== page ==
# Explicit formula for inverse of upper triangular Toeplitz matrix inverse

I have $n \times n$ upper triangular matrix $A$ such as $$\begin{bmatrix} x_1 & x_2 & \ldots & x_n \\ 0 & x_1 & \ldots & x_{n-1} \\ \vdots & \vdots & \ddots & \vdots \\ 0 & 0 & \ldots & x_1 \end{bmatrix};$$ then i want to obtain explicit form of $a_{ij}$ of $A^{-1}$ where $a_{ij}$ is the element of $i$th row and $j$th column of $A^{-1}$.

• Have you tried something? – user88595 May 8 '14 at 8:25

You matrix $A = (a_{ij})$ is an upper triangular matrix ( $a_{ij} = 0$ whenever $i > j$ ) and a Toeplitz matrix ( $a_{ij}$ depends only on $i-j$ ) at the same time. I cannot find any reference online which teach you how to evaluate its inverse effectively. I hope this keywords can help you in your own search.

If you just want an inverse without too many other concerns, it is actually pretty easy to get the inverse ourselves. Let $\eta$ be the $n \times n$ matrix with $1$ on its superdiagonal and $0$ otherwise. i.e.

$$\eta = (\eta_{ij}),\quad \eta_{ij} = \begin{cases}1,& i - j = -1\\0,& \text{otherwise}\end{cases}$$

We have $\eta^n = 0$ and we can express $A$ as a polynomial in $\eta$.

$$A = x_1 I + x_2 \eta + x_3 \eta^2 + \cdots + x_n \eta^{n-1}$$

$A$ will be invertible when and only when $x_1$ is non-zero. When $A$ is invertible, $A^{-1}$ is also an upper triangular Toeplitz matrix. We can also represent it as a polynomial in $\eta$.

Introduce numbers $\displaystyle\;\alpha_i = \frac{x_{i+1}}{x_1}$ and $\beta_i$ ( $i = 1,\ldots,n-1$ ) such that

\begin{align} A &= x_1 \left(I + \alpha_1 \eta + \alpha_2 \eta^2 + \cdots + \alpha_{n-1} \eta^{n-1}\right)\\ A^{-1} &= x_1^{-1} \left(I + \beta_1 \eta + \beta_2 \eta^2 + \cdots + \beta_{n-1} \eta^{n-1}\right) \end{align} The condition $A^{-1} A = I$ can be expanded to following set of relations. They will alow you to compute $\beta_k$ in a recursive manner.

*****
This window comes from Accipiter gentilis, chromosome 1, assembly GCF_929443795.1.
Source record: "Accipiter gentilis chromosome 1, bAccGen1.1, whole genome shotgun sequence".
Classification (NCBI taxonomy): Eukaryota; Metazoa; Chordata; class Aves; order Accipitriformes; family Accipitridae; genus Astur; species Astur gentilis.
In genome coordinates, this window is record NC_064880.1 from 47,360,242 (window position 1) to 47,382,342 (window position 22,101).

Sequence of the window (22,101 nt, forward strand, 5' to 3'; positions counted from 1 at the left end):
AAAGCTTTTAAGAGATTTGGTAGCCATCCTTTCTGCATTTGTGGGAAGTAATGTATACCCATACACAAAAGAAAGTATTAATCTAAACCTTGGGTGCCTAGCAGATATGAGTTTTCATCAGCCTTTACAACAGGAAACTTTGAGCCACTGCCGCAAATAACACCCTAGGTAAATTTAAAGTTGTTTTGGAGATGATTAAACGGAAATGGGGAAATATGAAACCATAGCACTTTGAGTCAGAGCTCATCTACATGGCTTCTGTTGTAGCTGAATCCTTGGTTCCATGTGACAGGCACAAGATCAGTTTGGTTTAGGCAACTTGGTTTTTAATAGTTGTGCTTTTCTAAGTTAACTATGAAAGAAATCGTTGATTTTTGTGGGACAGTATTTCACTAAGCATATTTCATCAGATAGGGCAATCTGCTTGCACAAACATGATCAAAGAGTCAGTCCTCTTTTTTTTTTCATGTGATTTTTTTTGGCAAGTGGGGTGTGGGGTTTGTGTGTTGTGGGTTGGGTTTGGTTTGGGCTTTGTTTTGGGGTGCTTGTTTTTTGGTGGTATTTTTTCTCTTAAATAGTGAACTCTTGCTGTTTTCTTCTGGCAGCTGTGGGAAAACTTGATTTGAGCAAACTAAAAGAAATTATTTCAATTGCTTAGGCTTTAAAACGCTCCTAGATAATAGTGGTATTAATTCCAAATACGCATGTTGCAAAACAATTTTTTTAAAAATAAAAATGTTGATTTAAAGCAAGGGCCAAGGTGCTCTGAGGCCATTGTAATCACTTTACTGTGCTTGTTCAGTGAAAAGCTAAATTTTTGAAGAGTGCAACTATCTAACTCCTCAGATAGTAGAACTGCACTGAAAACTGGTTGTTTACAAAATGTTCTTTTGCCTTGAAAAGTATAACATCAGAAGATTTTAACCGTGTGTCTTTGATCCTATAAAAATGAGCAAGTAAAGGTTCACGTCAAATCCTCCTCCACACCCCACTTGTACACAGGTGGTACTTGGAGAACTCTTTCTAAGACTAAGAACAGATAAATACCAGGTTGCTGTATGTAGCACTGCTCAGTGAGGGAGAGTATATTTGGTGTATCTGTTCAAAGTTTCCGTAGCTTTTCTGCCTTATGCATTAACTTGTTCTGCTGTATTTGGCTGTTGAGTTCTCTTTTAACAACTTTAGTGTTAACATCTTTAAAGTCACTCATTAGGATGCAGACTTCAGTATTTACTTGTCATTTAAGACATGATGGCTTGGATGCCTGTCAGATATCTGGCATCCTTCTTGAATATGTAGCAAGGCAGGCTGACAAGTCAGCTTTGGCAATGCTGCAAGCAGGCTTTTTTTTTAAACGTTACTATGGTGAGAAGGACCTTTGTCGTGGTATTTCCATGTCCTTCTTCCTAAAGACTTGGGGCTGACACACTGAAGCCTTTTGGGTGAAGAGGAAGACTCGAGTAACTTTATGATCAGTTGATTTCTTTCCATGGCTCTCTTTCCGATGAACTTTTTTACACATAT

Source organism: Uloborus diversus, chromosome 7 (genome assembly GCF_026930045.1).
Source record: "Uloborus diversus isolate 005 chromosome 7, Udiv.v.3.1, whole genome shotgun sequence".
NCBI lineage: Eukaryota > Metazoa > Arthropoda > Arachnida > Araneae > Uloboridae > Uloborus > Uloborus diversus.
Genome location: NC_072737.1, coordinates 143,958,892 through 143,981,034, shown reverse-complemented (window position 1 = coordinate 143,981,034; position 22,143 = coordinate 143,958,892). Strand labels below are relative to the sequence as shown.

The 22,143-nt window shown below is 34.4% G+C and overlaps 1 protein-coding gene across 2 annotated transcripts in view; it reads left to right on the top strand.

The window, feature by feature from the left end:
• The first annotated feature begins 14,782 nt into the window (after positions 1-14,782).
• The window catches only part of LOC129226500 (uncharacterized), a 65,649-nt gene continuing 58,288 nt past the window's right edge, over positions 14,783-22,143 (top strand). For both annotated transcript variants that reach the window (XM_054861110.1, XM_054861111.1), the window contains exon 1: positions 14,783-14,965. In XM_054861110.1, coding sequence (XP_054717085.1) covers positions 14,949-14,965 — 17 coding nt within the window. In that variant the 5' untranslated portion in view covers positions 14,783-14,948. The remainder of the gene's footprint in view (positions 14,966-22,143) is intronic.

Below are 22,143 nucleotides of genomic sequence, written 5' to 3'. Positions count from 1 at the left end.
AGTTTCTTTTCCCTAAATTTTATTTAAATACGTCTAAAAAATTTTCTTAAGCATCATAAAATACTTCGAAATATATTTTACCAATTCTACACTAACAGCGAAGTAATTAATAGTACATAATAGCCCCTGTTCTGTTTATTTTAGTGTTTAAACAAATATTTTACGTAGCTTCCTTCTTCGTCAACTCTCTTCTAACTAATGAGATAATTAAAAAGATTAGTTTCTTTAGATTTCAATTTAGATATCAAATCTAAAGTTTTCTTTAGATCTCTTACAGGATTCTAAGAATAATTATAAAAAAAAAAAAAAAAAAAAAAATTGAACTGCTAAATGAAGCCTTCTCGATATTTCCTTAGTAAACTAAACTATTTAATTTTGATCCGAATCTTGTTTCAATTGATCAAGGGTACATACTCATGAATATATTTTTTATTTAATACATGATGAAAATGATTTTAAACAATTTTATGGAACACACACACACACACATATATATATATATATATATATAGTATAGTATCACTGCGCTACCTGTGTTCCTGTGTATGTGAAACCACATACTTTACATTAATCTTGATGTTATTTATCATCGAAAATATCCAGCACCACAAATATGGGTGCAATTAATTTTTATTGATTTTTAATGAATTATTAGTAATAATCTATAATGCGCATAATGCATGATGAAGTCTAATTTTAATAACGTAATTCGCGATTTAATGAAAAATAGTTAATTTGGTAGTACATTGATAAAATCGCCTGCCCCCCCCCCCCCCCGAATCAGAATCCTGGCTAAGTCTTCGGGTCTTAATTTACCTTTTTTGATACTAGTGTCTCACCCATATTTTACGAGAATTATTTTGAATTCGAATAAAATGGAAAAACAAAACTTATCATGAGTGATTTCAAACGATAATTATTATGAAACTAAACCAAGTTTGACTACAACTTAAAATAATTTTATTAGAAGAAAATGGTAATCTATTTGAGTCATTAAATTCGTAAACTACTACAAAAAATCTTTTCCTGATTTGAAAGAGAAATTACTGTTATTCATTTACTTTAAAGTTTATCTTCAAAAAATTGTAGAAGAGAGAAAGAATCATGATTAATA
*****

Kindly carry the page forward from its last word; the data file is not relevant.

\begin{align} -\beta_1 &= \alpha_1\\ -\beta_2 &= \alpha_1 \beta_1 + \alpha_2\\ &\;\vdots\\ -\beta_k &= \alpha_1 \beta_{k-1} + \alpha_2 \beta_{k-2} + \cdots + \alpha_k\\ &\;\vdots \end{align}

When $n$ is small and you want individual $\beta_k$ as a function of $\alpha_k$. There is actually a trick to get it. You can ask a CAS to compute the Taylor expansion of the reciprocal of following polynomial in $t$:

$$\frac{1}{1 + \alpha_1 t + \alpha_2 t^2 + \cdots + \alpha_{n-1} t^{n-1}} = 1 + \beta_1 t + \beta_2 t^2 + \cdots + \beta_{n-1} t^{n-1} + O(t^n)$$

The coefficients of $t^k$ ($1 \le k < n$) in the resulting Taylor expansion will be the expression you want for $\beta_k$. e.g.

\begin{align} \beta_1 &= -\alpha_1,\\ \beta_2 &= \alpha_1^2 - \alpha_2,\\ \beta_3 &= -\alpha_1^3 + 2\alpha_1\alpha_2 - \alpha_3,\\ \beta_4 &= \alpha_1^4 - 3\alpha_1^2\alpha_2 + \alpha_2^2 + 2\alpha_1 \alpha_3 - \alpha_4\\ &\;\vdots \end{align}